Monday, October 21, 2013

Locks in Java : Concurrency

Explicit locking mechanism can be used to coordinate access to shared resources in a multi-threaded environment without using the keyword synchronized. The Lock interface, which is declared in the java.util.concurrent.locks package, defines the explicit locking operations. The ReentrantLock class, in the same package, is the concrete implementation of the Lock interface.
In this post, we look into java.util.concurrent.locks package and see how it is useful and why such package is introduced. This is one of the low level API other than java.util.concurrent.atomic.

Lock implementations provide more extensive locking operations than can be obtained using synchronized methods and statements. They allow more flexible structuring, may have quite different properties, and may support multiple associated Condition objects.

The Lock interface is declared as follows:

The use of the lock() method to acquire a lock behaves the same as the use of the synchronized keyword. The use of the synchronized keyword requires that a thread should acquire and release an object’s monitor lock in the same block of code. When you use the synchronized keyword to acquire an object’s monitor lock, the lock is released by the JVM when the program leaves the block in which the lock was acquired. This feature makes working with intrinsic locks very simple and less error prone. However, in the case of the Lock interface, the restriction of acquiring and releasing of the lock in the same block of code does not apply. This makes it a little flexible to use; however, it is more error prone because the responsibility of acquiring as well as releasing the lock is on the programmer.

You must make sure that you release the lock by calling the unlock() method of the Lock interface after you are done with the lock.The use of a try-finally block is necessary in this case because no matter how you finish returning from this method after you call myLock.lock(), you would like to release the lock. This can be assured only if you place the call to the unlock() method inside the finally block.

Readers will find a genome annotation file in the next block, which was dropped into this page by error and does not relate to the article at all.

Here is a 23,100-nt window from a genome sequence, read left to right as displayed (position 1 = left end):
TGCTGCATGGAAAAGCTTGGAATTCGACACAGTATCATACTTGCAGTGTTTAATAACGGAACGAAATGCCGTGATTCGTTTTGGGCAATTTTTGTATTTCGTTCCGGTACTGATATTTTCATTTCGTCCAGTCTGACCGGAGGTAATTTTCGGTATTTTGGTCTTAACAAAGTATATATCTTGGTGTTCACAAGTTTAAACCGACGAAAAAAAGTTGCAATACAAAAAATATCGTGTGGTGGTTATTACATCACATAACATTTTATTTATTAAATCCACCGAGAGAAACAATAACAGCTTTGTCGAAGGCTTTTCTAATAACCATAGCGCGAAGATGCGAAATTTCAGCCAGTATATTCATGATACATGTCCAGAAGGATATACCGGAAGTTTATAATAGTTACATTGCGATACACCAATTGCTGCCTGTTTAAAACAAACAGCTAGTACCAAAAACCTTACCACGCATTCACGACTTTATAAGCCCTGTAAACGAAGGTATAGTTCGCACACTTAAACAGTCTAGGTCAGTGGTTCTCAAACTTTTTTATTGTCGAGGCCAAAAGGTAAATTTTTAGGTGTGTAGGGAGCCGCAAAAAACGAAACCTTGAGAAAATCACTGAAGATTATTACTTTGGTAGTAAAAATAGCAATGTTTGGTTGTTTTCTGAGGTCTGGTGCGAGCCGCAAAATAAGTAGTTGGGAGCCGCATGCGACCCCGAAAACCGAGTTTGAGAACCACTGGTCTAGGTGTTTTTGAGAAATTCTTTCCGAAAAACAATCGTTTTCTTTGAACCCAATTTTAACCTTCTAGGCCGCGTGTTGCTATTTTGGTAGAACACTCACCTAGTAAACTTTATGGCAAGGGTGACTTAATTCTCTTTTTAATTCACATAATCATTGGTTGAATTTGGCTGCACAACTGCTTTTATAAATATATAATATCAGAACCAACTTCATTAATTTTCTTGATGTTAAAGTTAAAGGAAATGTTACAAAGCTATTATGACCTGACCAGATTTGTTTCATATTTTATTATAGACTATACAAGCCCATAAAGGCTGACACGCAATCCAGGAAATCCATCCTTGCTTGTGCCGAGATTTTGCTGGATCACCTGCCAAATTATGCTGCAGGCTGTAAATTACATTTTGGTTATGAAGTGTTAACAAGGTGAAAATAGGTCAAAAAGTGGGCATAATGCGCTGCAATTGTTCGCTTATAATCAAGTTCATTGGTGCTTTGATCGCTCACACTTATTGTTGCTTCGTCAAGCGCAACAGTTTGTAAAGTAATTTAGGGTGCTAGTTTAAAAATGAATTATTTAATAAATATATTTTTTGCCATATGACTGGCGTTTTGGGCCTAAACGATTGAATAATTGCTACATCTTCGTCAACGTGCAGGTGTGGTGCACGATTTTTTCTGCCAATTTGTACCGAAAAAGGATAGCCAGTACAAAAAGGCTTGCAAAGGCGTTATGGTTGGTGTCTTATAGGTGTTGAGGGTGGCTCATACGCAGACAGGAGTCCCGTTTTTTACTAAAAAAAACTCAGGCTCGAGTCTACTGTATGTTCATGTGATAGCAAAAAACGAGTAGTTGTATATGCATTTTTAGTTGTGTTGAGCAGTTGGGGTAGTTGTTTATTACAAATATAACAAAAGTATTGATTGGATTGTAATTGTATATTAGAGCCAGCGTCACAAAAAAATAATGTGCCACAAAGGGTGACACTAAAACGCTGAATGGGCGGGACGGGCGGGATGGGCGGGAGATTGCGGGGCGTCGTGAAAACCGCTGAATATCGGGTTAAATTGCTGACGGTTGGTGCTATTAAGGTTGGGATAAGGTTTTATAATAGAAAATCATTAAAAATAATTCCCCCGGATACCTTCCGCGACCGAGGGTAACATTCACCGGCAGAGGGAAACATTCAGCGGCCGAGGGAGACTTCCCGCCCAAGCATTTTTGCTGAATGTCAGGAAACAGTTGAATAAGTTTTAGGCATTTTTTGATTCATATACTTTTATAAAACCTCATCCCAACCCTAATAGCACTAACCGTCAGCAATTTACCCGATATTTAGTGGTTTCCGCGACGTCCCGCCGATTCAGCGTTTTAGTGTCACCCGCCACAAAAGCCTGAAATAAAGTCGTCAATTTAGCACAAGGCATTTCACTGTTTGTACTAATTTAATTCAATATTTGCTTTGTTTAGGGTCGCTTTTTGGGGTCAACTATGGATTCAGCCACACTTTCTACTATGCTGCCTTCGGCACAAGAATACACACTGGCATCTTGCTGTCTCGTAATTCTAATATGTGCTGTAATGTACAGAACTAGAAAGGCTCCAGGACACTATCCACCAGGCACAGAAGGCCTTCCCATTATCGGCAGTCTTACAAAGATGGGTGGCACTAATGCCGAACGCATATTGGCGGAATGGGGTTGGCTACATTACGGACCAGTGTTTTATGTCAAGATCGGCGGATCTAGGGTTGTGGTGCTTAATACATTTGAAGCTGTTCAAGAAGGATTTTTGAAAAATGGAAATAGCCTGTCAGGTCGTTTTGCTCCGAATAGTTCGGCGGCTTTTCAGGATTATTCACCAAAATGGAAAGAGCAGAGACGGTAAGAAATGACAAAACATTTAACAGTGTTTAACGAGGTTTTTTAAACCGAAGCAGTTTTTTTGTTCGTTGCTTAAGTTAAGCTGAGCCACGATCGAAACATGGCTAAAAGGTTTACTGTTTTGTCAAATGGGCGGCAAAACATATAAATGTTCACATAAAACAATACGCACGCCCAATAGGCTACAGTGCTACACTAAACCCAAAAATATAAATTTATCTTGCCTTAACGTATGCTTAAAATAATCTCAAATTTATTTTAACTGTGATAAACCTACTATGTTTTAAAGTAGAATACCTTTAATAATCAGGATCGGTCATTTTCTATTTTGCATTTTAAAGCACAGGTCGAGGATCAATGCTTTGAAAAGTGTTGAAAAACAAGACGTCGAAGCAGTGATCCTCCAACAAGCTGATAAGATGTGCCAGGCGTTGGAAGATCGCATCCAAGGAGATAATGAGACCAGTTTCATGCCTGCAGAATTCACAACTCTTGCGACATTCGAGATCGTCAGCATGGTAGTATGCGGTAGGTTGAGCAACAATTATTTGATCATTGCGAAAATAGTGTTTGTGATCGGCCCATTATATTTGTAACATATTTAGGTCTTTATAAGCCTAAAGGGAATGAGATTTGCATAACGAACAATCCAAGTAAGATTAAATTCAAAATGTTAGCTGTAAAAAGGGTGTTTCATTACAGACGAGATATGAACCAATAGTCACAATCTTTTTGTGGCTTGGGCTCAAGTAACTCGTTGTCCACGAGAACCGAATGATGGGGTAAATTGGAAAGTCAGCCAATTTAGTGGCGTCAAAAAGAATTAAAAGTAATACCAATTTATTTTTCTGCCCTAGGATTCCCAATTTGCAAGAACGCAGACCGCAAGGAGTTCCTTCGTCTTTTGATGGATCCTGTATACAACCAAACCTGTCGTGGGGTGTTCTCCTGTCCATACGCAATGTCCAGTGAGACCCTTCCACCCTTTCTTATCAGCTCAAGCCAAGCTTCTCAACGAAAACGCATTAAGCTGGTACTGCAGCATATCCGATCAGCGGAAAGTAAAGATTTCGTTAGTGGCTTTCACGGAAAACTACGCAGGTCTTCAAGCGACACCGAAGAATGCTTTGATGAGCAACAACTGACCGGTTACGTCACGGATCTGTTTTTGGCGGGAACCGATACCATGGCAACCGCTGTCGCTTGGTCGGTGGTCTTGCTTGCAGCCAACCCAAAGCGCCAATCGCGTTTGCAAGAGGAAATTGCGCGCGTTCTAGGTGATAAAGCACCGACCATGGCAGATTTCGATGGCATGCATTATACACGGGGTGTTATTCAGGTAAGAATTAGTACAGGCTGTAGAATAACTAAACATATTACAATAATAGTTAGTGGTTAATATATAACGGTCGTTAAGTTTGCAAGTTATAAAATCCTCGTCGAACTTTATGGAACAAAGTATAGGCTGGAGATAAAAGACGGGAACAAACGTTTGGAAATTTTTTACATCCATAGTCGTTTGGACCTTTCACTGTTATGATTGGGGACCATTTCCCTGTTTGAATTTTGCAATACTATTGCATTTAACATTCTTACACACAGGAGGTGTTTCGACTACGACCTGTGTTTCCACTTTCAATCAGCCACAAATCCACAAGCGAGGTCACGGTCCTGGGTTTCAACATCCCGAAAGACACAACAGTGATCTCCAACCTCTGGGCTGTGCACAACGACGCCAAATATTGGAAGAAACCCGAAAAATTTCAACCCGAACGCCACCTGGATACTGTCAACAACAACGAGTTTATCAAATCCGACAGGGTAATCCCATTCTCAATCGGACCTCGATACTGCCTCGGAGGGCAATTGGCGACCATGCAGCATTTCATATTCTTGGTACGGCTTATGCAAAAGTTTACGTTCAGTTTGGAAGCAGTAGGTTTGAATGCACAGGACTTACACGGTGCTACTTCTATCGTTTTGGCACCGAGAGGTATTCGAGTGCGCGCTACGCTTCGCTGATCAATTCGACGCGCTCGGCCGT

You may wonder why you would use the code structure when you could have used the synchronized keyword to achieve the same effect, like so:
You are correct in thinking that using the synchronized keyword would have been better in this case. It is much simpler and less error prone to use the synchronized keyword in such situations. The power of using the new Lock interface becomes evident when you come across situations where using the synchronized keyword is not possible or very cumbersome.
For example, if you want to acquire the lock in the updateResource() method and release it in some other methods, you cannot use the synchronized keyword. If you need to acquire two locks to work with a shared resource and if only one lock is available, you want to do something else rather than waiting for the other lock. If you use the synchronized keyword or the lock() method of the Lock interface to acquire a lock, the call blocks if the lock is not available immediately, which gives you no option to back off once you asked for the lock. Such blocked threads cannot be interrupted either.

The two methods of the Lock interface, tryLock() and lockInterruptibly(), give you the ability to try to acquire a lock (rather than acquire a lock or block). The thread that has acquired the lock can be interrupted if it is blocked. The syntax to acquire and release a lock using the Lock interface should use a try-finally or a try-catch-finally block structure to avoid unintended bugs by placing the unlock() call in a finally block.